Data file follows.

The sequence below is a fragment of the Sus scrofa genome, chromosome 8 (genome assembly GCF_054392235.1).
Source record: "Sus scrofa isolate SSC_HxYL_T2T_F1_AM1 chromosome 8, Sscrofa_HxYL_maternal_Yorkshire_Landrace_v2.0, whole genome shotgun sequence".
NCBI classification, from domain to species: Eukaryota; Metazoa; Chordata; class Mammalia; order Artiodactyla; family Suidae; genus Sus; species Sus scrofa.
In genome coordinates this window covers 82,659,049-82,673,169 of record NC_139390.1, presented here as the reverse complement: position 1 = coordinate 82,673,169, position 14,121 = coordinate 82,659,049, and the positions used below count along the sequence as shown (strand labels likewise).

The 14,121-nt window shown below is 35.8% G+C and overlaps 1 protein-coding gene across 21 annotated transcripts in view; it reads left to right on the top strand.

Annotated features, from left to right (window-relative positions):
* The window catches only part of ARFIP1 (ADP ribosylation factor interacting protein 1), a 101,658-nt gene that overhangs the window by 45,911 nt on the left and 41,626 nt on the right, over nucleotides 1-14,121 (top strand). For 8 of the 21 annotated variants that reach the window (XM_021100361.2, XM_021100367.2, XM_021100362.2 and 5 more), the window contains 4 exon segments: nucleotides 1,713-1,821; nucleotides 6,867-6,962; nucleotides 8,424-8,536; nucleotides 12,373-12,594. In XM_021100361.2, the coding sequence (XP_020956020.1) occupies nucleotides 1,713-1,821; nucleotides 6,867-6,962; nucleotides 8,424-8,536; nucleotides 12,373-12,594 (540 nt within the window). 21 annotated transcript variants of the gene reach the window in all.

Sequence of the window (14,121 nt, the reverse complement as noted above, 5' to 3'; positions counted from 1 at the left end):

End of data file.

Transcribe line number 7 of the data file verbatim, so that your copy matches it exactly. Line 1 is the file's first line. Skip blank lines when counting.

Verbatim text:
* The window catches only part of ARFIP1 (ADP ribosylation factor interacting protein 1), a 101,658-nt gene that overhangs the window by 45,911 nt on the left and 41,626 nt on the right, over nucleotides 1-14,121 (top strand). For 8 of the 21 annotated variants that reach the window (XM_021100361.2, XM_021100367.2, XM_021100362.2 and 5 more), the window contains 4 exon segments: nucleotides 1,713-1,821; nucleotides 6,867-6,962; nucleotides 8,424-8,536; nucleotides 12,373-12,594. In XM_021100361.2, the coding sequence (XP_020956020.1) occupies nucleotides 1,713-1,821; nucleotides 6,867-6,962; nucleotides 8,424-8,536; nucleotides 12,373-12,594 (540 nt within the window). 21 annotated transcript variants of the gene reach the window in all.